Bantam, $6.99, ISBN 0-553-58635-1
Contemporary Romance, 2005
A New Leash on Life doesn’t feature angels stuck in doggy forms, but there are still plenty of dogs in this story. Unfortunately, like pretty much every one of the author’s romances that feature animals in the background, here the human characters pale in comparison to the antics of those animals.
Jane Connor and her golden retriever Shadow are forced to participate in a documentary about the dog competition circuit after everything that Jane owned was destroyed in a fire. The timing is bad, since she had let her insurance lapsed when the fire struck. Therefore, despite exhibiting a bizarre insistence on being a dog person rather than people person, Jane is forced to interact with people if she wants to keep a roof over her head. Dog trainer and competitor Cole Forest along with his surly daughter with issues Teri are also coming along for the filming, so Jane and Cole have plenty of opportunities to fall in love along the way.
Jane is a dull and even irritating character as she has two personalities in this story: inexplicably prickly and devoid of self-esteem. She is the main stumbling block to the happily ever after, because she just cannot – cannot, I tell you – imagine that someone like Cole will love her. I agree with her, to be honest, but that’s because I find her constant need to depreciate herself most annoying indeed. I don’t know what her excuse is.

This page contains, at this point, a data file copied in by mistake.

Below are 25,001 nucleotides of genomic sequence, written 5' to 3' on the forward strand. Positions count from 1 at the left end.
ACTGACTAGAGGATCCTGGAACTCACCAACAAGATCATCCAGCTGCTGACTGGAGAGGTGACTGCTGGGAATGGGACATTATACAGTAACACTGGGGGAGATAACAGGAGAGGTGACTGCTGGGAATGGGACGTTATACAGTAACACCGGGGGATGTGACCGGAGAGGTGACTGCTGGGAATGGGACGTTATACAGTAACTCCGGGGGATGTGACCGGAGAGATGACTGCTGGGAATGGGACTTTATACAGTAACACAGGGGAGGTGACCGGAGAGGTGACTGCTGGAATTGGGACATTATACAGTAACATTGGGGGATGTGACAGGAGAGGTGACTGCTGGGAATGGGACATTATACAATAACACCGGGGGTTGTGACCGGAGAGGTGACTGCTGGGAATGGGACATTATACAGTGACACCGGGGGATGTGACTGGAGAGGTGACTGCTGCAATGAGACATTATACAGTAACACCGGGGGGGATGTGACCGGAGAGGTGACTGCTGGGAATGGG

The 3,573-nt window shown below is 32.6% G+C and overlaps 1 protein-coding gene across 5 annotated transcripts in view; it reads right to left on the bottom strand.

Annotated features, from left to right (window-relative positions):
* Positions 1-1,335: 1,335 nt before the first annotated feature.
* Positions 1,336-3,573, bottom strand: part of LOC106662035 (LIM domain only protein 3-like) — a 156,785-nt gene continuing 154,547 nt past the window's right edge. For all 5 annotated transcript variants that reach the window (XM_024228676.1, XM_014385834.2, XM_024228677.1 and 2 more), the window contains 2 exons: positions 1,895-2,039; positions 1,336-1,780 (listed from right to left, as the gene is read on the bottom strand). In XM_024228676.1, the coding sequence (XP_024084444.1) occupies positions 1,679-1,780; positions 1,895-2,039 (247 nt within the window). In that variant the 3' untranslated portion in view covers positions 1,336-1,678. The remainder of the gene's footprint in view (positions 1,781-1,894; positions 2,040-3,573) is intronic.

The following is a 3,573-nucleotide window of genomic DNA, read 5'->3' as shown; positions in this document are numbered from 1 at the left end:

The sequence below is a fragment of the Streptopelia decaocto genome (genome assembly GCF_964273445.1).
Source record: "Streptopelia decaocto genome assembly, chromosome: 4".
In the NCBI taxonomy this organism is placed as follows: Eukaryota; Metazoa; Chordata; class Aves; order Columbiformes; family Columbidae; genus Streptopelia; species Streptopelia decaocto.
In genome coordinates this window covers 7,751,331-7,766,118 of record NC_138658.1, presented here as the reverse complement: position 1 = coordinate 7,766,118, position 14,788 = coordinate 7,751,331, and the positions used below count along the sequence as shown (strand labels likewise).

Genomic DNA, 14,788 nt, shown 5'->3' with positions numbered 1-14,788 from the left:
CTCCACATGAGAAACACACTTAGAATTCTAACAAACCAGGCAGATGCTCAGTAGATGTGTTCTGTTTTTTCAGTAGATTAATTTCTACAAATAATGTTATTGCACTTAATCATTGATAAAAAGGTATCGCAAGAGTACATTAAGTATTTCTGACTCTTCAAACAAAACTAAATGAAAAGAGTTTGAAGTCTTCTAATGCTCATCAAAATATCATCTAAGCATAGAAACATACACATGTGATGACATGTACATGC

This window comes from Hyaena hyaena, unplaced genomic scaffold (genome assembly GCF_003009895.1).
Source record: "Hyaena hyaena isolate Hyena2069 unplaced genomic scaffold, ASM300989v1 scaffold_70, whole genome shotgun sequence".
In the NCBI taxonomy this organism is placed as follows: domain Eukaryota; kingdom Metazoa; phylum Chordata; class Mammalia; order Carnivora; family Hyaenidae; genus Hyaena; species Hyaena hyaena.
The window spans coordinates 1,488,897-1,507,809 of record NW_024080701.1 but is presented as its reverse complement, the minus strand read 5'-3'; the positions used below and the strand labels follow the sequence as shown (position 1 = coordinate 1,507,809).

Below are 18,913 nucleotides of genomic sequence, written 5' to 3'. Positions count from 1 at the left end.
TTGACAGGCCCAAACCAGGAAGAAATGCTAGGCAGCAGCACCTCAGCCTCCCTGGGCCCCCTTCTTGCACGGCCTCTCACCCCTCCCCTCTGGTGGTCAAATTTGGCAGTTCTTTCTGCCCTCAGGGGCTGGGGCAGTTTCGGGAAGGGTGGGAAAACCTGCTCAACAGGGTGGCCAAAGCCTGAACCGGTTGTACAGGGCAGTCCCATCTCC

The story is also plagued with some of the most obvious and eye-rolling scenarios designed to force our main characters into a clinch. From vehicle breakdowns to manipulative little girl antics to cute dog antics that just happen to force our hero and heroine together into various “Oops, but aren’t we cute?” scenarios, the whole story eventually resembles a gimmicky and obvious episode of Full House.
On the bright side, the dogs are cute. Teri, when she’s not trying too hard to be the cute emo plot device from hell, does exhibit some vulnerable and realistic kiddie angst in a creepy Dakota Fanning way.
A New Leash on Life is still boring though. The author seems to have spent more time making the animals adorable to the point that the human characters come off like necessary evils in the story.
Loves boys that sparkle, unicorns, money, Lego, chocolates, tasty buffets, video game music, and fantastical stories.